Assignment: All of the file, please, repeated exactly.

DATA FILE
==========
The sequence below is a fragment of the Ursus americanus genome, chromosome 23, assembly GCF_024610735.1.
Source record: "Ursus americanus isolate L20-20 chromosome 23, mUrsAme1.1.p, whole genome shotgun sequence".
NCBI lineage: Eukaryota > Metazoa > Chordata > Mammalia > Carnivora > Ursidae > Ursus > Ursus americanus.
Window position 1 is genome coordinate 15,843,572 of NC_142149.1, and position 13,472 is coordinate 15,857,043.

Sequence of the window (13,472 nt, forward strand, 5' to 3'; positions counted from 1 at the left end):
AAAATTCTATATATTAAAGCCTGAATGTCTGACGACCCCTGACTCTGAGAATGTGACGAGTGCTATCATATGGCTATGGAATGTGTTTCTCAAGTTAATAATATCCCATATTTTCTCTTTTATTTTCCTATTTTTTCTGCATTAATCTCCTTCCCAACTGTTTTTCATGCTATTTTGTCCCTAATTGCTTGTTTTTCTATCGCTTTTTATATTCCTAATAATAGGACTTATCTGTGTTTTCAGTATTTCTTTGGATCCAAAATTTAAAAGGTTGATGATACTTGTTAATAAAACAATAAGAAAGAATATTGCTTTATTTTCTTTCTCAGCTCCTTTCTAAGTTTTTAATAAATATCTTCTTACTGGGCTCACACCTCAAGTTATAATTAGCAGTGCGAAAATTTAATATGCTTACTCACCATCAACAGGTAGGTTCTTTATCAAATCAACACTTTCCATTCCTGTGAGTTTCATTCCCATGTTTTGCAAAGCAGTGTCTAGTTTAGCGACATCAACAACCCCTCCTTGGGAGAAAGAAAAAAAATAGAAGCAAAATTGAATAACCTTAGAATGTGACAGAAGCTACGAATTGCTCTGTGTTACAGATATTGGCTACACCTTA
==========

The sequence below is a fragment of the Ursus americanus genome, chromosome 23, assembly GCF_024610735.1.
Source record: "Ursus americanus isolate L20-20 chromosome 23, mUrsAme1.1.p, whole genome shotgun sequence".
NCBI lineage: Eukaryota > Metazoa > Chordata > Mammalia > Carnivora > Ursidae > Ursus > Ursus americanus.
Window position 1 is genome coordinate 15,843,572 of NC_142149.1, and position 13,472 is coordinate 15,857,043.

Sequence of the window (13,472 nt, forward strand, 5' to 3'; positions counted from 1 at the left end):
AAAATTCTATATATTAAAGCCTGAATGTCTGACGACCCCTGACTCTGAGAATGTGACGAGTGCTATCATATGGCTATGGAATGTGTTTCTCAAGTTAATAATATCCCATATTTTCTCTTTTATTTTCCTATTTTTTCTGCATTAATCTCCTTCCCAACTGTTTTTCATGCTATTTTGTCCCTAATTGCTTGTTTTTCTATCGCTTTTTATATTCCTAATAATAGGACTTATCTGTGTTTTCAGTATTTCTTTGGATCCAAAATTTAAAAGGTTGATGATACTTGTTAATAAAACAATAAGAAAGAATATTGCTTTATTTTCTTTCTCAGCTCCTTTCTAAGTTTTTAATAAATATCTTCTTACTGGGCTCACACCTCAAGTTATAATTAGCAGTGCGAAAATTTAATATGCTTACTCACCATCAACAGGTAGGTTCTTTATCAAATCAACACTTTCCATTCCTGTGAGTTTCATTCCCATGTTTTGCAAAGCAGTGTCTAGTTTAGCGACATCAACAACCCCTCCTTGGGAGAAAGAAAAAAAATAGAAGCAAAATTGAATAACCTTAGAATGTGACAGAAGCTACGAATTGCTCTGTGTTACAGATATTGGCTACACCTTA